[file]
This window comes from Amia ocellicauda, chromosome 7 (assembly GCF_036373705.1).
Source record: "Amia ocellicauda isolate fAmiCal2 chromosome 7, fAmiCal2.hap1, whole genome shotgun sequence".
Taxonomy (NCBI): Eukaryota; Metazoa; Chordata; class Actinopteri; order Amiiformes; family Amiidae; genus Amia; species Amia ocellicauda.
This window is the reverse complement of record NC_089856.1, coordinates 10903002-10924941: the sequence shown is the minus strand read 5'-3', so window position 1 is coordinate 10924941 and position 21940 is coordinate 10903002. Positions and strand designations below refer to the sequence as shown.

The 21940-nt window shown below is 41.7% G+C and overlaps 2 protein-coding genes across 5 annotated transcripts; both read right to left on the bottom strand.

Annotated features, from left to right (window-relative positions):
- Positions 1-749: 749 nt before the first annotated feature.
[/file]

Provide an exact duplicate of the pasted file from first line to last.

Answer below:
This window comes from Amia ocellicauda, chromosome 7 (assembly GCF_036373705.1).
Source record: "Amia ocellicauda isolate fAmiCal2 chromosome 7, fAmiCal2.hap1, whole genome shotgun sequence".
Taxonomy (NCBI): Eukaryota; Metazoa; Chordata; class Actinopteri; order Amiiformes; family Amiidae; genus Amia; species Amia ocellicauda.
This window is the reverse complement of record NC_089856.1, coordinates 10903002-10924941: the sequence shown is the minus strand read 5'-3', so window position 1 is coordinate 10924941 and position 21940 is coordinate 10903002. Positions and strand designations below refer to the sequence as shown.

The 21940-nt window shown below is 41.7% G+C and overlaps 2 protein-coding genes across 5 annotated transcripts; both read right to left on the bottom strand.

Annotated features, from left to right (window-relative positions):
- Positions 1-749: 749 nt before the first annotated feature.